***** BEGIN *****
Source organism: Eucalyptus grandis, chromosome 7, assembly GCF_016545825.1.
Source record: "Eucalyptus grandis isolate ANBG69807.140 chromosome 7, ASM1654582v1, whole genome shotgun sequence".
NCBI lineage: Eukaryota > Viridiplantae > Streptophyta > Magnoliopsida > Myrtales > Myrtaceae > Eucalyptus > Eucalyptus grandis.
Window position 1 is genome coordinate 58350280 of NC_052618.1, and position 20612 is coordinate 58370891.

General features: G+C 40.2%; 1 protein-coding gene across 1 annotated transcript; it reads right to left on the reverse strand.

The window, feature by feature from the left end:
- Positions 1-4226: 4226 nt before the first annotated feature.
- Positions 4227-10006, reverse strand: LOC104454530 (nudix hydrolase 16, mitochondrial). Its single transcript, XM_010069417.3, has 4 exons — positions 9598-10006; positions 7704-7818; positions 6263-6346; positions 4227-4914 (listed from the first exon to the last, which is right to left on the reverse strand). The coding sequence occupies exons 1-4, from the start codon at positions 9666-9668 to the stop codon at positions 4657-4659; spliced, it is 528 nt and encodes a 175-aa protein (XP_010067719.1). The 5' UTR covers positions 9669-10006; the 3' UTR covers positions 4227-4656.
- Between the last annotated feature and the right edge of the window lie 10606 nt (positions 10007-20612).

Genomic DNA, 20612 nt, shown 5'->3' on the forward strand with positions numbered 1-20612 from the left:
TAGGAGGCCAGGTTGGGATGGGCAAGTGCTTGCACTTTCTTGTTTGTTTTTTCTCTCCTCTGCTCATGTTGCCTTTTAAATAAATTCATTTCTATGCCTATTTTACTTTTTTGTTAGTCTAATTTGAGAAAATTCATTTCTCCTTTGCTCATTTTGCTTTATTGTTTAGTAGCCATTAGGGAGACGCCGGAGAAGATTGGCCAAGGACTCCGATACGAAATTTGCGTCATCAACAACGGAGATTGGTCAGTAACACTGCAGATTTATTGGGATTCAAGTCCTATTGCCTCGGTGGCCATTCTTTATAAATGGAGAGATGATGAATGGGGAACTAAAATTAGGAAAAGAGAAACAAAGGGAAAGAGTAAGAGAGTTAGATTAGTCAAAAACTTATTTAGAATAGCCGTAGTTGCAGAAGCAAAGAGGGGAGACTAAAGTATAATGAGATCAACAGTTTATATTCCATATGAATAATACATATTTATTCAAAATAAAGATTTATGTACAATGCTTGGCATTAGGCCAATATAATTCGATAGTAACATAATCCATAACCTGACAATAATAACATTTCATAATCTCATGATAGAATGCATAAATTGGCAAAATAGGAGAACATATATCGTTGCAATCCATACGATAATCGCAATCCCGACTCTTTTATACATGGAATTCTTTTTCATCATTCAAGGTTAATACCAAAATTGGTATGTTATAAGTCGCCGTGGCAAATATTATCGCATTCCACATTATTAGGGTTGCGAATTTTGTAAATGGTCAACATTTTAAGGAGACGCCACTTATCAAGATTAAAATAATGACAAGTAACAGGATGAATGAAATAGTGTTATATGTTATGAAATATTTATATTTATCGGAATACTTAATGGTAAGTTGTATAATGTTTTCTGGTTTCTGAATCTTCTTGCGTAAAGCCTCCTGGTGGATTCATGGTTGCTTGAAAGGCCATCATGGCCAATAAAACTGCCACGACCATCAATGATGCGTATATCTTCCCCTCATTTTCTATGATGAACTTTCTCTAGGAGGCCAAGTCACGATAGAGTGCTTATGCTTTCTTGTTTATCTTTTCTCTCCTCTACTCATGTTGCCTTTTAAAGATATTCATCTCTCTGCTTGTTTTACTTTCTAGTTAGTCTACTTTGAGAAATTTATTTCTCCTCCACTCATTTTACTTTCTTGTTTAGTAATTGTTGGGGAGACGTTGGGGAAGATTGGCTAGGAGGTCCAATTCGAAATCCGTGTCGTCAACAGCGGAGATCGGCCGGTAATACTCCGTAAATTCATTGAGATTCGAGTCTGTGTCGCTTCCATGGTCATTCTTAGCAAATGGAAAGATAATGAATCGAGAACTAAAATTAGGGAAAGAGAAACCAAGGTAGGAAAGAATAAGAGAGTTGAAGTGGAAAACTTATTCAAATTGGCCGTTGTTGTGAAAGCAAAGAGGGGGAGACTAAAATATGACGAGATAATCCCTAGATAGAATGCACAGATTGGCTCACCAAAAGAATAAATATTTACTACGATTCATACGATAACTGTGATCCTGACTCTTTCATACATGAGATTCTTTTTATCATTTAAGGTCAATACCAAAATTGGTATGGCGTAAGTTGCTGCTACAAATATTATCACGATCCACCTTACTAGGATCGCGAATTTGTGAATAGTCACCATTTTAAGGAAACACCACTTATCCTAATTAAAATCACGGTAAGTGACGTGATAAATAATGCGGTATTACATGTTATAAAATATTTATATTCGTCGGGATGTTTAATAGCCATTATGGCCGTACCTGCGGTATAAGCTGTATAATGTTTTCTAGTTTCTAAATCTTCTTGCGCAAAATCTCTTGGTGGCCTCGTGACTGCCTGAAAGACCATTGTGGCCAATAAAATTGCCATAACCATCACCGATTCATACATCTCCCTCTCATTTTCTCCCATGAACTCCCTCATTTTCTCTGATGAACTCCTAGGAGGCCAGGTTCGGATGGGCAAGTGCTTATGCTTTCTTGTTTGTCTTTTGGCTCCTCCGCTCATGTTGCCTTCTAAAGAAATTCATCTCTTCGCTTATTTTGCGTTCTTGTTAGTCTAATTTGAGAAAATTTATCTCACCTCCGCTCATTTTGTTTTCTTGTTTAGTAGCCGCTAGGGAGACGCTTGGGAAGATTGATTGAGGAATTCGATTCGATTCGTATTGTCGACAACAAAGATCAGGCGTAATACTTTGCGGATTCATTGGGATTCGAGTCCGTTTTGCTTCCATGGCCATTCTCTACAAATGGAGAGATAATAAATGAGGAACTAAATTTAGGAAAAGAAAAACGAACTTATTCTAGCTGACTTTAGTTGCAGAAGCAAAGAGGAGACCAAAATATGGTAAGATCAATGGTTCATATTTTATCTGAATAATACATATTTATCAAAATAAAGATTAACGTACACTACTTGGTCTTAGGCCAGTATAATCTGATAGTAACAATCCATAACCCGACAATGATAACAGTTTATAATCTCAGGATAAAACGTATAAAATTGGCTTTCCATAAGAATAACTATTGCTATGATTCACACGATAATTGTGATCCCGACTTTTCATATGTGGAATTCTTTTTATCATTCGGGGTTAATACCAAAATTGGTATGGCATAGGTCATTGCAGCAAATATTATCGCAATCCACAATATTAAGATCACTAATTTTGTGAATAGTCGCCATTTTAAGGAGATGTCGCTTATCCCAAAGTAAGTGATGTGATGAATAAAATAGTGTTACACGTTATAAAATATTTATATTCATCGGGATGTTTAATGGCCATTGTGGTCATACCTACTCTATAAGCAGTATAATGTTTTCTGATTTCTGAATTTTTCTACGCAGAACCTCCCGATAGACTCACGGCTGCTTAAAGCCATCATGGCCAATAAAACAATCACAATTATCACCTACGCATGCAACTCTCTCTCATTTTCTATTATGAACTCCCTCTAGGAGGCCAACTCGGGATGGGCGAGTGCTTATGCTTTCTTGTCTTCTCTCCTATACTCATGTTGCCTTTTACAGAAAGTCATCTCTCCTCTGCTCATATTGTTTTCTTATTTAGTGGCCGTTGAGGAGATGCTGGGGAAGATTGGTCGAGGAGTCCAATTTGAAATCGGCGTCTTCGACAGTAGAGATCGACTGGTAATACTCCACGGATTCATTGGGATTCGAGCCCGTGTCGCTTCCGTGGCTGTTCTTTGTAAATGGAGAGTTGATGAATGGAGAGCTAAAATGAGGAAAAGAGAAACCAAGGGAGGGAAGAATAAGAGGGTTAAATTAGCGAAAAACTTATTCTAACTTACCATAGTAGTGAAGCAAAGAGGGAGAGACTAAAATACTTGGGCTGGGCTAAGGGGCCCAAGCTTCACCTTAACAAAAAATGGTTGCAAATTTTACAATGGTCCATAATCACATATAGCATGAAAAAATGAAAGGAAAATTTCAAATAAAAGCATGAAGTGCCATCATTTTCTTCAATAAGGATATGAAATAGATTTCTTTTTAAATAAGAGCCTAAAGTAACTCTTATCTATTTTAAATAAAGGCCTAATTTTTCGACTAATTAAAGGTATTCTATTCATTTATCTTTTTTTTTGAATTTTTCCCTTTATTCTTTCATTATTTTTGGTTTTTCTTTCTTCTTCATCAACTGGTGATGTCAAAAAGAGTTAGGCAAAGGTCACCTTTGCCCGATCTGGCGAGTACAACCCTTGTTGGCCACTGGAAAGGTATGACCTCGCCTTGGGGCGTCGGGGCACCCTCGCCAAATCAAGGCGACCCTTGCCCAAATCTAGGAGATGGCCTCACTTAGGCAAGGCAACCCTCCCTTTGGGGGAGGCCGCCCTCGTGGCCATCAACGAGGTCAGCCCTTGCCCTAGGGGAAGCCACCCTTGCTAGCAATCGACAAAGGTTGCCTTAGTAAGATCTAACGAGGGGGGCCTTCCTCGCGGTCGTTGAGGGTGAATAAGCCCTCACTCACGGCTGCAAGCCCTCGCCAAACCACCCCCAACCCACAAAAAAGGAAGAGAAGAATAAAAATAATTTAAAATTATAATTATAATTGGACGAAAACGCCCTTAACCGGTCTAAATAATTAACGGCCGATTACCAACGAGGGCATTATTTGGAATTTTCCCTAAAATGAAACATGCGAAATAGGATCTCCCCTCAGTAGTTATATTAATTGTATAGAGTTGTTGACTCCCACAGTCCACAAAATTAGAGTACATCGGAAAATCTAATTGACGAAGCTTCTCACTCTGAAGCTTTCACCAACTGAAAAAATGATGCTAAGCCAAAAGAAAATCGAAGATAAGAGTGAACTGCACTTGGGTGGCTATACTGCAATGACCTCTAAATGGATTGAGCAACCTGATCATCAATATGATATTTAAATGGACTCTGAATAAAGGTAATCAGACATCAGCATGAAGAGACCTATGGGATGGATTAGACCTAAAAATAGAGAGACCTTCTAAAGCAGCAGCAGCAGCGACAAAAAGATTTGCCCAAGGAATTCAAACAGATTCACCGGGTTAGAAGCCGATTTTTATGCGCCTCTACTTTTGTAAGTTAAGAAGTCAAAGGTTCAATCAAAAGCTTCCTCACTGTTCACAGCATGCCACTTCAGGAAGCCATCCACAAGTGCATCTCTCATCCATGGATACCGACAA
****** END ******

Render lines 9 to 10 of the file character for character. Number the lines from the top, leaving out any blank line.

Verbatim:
- Between the last annotated feature and the right edge of the window lie 10606 nt (positions 10007-20612).

Genomic DNA, 20612 nt, shown 5'->3' on the forward strand with positions numbered 1-20612 from the left: